As of this writing, Senate Majority Leader Mitch McConnell hasn't reacted to the announcement that a deal has been struck, or that the legislation should advance in the House as soon as next week. In the past, he's been critical of the effort, casting it as "partisan" and demanding that the commission also encompass "the full scope of the political violence problem in this country," meaning those BLM and antifa straw men again.
One of the problems with McCarthy and McConnell potential foot-dragging is, of course, whether it would pass in the Senate with the filibuster. The other problem is that the two of them are responsible, along with Pelosi and Senate Majority Leader Chuck Schumer, for appointing half of the commission members. That gives them more opportunity to delay, with the clock ticking on the still-unformed commission's deadline for the end of the year for a report and recommendations.
On the other hand, McConnell has no love for Trump. Here's a pretty much hands-off way for him to damage Trump and to fight the Big Lie. He could make sure that at least some of the five Republican appointees aren't Trumpers. There are plenty of former Republican officials who would relish the opportunity to serve as his proxy.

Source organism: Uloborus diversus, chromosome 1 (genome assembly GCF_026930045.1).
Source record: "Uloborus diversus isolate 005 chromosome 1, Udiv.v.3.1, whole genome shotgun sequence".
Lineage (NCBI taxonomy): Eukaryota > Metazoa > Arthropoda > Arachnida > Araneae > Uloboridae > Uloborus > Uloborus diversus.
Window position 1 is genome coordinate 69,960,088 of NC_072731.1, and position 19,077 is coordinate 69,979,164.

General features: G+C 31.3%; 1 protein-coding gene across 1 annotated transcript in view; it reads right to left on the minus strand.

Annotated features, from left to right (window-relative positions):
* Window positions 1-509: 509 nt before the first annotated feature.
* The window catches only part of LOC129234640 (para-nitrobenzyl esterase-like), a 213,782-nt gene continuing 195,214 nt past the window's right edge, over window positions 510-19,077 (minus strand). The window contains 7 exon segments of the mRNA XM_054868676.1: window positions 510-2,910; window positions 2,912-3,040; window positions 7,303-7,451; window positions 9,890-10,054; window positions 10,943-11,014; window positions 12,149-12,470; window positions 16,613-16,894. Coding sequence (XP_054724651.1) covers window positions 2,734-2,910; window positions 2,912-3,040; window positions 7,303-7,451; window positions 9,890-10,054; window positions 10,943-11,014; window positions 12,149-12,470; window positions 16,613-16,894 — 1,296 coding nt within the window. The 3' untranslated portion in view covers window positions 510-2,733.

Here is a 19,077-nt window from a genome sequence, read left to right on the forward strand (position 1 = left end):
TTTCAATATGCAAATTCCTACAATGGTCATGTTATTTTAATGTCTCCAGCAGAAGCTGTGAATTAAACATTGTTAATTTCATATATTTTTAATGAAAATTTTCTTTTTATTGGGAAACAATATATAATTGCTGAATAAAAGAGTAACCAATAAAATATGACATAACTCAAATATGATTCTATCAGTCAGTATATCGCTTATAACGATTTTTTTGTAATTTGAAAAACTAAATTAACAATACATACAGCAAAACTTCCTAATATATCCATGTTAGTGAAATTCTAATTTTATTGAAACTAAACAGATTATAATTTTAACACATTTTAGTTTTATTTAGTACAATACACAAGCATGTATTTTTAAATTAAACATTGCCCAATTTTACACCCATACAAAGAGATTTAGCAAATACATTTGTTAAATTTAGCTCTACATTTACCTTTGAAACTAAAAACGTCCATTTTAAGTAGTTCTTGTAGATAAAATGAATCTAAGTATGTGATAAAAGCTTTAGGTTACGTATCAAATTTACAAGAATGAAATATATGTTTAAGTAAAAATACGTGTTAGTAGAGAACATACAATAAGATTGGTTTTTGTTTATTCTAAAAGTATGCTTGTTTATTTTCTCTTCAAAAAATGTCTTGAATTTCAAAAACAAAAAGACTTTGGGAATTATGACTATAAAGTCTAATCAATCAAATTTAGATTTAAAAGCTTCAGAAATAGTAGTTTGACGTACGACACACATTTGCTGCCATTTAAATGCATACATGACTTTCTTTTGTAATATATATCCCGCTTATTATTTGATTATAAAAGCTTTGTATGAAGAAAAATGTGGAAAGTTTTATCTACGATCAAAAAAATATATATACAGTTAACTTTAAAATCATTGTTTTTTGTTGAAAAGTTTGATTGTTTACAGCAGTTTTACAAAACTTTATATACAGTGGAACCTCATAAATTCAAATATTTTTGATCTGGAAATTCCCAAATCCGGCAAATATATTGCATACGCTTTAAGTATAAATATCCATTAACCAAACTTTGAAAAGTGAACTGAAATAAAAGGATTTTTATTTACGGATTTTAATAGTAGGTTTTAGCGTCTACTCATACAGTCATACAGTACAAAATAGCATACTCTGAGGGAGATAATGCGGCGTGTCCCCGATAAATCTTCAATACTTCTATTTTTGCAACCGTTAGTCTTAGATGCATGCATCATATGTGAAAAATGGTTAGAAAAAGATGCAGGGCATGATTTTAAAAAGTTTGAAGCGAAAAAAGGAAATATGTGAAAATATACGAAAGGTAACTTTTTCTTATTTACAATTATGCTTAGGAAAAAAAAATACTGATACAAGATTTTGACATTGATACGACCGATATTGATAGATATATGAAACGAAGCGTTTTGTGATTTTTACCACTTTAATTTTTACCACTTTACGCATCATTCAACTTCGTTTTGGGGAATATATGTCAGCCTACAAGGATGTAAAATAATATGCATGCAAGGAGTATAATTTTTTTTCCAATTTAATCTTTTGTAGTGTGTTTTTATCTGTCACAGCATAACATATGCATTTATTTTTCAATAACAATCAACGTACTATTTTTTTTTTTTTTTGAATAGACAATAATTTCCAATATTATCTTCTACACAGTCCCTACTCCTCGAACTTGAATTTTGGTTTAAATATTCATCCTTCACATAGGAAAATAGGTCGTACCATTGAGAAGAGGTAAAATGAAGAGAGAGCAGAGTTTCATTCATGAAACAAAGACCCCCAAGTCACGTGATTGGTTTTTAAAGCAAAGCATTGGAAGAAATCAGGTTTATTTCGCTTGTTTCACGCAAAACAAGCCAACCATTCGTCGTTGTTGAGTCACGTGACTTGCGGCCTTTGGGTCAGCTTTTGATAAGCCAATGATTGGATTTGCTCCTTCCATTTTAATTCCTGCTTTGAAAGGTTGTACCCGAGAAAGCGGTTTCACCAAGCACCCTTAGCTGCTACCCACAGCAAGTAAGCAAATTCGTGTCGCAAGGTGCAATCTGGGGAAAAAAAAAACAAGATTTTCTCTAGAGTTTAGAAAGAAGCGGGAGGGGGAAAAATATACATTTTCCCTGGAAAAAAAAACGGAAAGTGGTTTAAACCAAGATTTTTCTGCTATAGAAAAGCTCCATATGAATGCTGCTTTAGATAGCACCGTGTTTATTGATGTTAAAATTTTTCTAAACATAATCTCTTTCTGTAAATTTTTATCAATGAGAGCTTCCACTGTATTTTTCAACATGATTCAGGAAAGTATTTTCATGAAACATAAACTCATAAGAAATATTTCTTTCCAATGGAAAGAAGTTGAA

It's also incumbent on someone in Republican leadership to acknowledge reality, especially as the lunatic fringe of the House Republicans have taken over and are in full denial mode. There was the truly ugly revisionism on display in this week's House Oversight hearing, where Republican Rep. Paul Gosar called even investigating the events of Jan. 6 an assault by the "deep-state" on "law-abiding citizens," and GOP Rep. Andrew Clyde said that day in the Capitol looked like a "normal tourist visit." The nation's dumbest man (yes, dumber than Sen. Ron Johnson) Rep. Louie Gohmert took to the floor Friday to flat-out lie about the events of that day.
Here's McConnell's chance to counter what's happening in his party in the House, including the ouster of Cheney in deference to Trump and the Big Lie. After Trump's acquittal on his second impeachment, McConnell excoriated Trump. He said that Trump was "practically and morally responsible" for the attack. "This was an intensifying crescendo of conspiracy theories orchestrated by an outgoing president who seemed determined to either overturn the voters' decision or else torch our institutions on the way out," McConnell said. "A mob was assaulting the Capitol in his name," he said. "These criminals were carrying his banners, hanging his flags and screaming their loyalty to him."
Having said all that, it's now largely going to be up to McConnell to do something about it.